Michael Jackson estate owes producer Quincy Jones $9.4 million, says jury | Music | DW | 27.07.2017
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Michael Jackson estate owes producer Quincy Jones $9.4 million, says jury

Producer Quincy Jones helped launch Michael Jackson to fame. Now a legal battle over royalties from re-edited songs has resulted in a hefty payout from the Jackson estate - but is much less than Jones was asking for.

Michael Jackson and Quincy Jones in 1984 (Imago/ZUMA Press)

Michael Jackson and Quincy Jones in 1984

In legal contracts, the devil is often in the detail - and the details can sometimes cost millions, as in Quincy Jones' lawsuit against the Michael Jackson estate.

A Los Angeles jury on Wednesday awarded the producer $9.4 million in royalties and production fees from "Billie Jean," "Thriller," "Don't Stop 'Til You Get Enough" and more of the late superstar's greatest hits. Jones had sought $30 million, while the Jackson estate had contended that Jones was owed only $392,000.

"This lawsuit was never about Michael, it was about protecting the integrity of the work we all did in the recording studio and the legacy of what we created," Jones wrote in a statement. "Although this (judgment) is not the full amount that I was seeking, I am very grateful that the jury decided in our favor in this matter. I view it not only as a victory for myself personally, but for artists' rights overall."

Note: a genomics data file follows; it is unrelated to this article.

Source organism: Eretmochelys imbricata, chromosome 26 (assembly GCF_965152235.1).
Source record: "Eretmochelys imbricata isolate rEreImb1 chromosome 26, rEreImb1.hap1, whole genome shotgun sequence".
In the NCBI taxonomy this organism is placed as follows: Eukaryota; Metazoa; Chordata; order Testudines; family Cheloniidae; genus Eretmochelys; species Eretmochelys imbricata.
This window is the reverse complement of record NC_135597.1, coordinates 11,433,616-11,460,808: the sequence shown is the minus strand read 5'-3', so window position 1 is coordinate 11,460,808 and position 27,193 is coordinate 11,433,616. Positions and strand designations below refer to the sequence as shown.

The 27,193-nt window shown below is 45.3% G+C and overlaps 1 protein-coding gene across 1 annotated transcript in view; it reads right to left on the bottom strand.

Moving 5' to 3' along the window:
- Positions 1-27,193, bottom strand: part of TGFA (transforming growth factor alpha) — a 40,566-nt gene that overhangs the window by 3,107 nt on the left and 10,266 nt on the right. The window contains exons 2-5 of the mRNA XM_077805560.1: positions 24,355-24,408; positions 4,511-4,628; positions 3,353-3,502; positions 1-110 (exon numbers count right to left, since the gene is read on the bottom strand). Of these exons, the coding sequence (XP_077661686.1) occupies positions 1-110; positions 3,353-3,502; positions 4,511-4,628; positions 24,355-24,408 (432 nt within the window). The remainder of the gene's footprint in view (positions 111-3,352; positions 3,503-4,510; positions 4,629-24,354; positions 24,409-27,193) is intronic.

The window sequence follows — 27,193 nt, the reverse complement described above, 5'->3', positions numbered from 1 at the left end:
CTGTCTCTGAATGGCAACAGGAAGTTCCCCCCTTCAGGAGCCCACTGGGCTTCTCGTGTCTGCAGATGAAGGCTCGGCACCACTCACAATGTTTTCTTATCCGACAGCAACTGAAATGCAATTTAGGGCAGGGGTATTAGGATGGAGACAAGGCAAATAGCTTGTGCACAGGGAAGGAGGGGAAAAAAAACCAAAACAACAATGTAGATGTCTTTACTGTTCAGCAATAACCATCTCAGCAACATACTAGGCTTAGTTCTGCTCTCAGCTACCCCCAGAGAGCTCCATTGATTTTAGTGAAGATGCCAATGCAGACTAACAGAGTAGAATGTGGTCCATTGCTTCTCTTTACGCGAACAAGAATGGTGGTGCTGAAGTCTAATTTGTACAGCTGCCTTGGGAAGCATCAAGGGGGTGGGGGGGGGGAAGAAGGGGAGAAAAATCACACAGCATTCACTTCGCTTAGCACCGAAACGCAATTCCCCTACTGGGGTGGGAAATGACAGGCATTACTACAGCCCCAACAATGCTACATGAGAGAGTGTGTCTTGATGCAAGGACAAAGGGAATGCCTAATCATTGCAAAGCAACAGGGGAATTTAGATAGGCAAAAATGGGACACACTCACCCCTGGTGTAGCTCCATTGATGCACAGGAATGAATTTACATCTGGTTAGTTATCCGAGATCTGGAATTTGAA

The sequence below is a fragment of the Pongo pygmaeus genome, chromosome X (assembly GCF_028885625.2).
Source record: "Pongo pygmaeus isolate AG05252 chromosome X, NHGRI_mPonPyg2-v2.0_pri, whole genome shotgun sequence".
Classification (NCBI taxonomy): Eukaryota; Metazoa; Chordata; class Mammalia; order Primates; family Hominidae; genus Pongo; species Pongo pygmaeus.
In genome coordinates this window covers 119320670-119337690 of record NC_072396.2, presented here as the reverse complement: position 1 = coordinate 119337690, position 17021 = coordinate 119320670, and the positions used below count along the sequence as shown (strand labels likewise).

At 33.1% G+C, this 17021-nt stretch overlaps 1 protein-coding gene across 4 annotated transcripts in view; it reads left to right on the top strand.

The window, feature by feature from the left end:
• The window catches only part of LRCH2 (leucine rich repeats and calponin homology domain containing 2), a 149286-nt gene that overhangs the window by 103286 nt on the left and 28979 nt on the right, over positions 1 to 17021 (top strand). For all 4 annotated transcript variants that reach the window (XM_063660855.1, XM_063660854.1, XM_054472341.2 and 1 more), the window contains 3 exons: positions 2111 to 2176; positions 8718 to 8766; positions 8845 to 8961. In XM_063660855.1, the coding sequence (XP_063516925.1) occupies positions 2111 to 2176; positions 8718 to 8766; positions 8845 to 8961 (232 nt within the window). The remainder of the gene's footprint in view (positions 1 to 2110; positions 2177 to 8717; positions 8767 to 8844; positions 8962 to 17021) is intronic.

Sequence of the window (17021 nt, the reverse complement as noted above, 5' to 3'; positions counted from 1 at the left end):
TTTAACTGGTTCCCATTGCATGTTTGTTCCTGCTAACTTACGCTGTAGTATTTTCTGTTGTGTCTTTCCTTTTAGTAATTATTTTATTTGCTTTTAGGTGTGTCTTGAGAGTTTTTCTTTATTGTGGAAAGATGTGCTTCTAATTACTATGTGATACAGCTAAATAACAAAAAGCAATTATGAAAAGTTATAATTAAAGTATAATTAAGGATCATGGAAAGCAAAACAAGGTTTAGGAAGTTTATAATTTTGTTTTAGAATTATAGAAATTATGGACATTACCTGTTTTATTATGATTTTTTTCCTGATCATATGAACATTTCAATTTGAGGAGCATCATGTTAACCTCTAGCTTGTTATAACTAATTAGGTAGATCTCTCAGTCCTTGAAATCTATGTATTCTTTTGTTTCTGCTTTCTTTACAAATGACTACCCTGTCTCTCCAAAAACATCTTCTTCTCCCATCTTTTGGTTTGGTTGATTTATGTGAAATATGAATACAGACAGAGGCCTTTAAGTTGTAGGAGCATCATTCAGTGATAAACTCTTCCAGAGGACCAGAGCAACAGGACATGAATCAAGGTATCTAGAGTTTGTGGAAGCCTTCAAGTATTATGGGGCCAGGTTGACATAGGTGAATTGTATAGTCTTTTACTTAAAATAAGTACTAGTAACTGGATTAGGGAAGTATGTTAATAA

Read: EU approves Sony purchase of Michael Jackson's music archive

The lawsuit, initially filed four years ago, sought royalties for re-edited versions of songs Quincy had produced which were used in the 2009 documentary "This Is It" as well as in two Cirque du Soleil circus shows.

While the Jackson estate maintained that Jones was only due licensing fees, Jones said he was entitled to a share of the overall receipts taken in by the film and shows, referring to contracts from 1978 and 1985.

Estate attorney Howard Weitzman pointed out that Jones had already made a significant amount of money when Jackson died in 2009. With sales exploding in the two years after the death, Jones took in $8 million from his share, compared to $3 million per year in the two previous years.

Weitzman promised to appeal the verdict.

Quincy Jones, now 84, was behind some of Michael Jackson's most successful recordings, including "Thriller" (1982) that remains the top-selling album of all time.

kbm/eg (AP, AFP)

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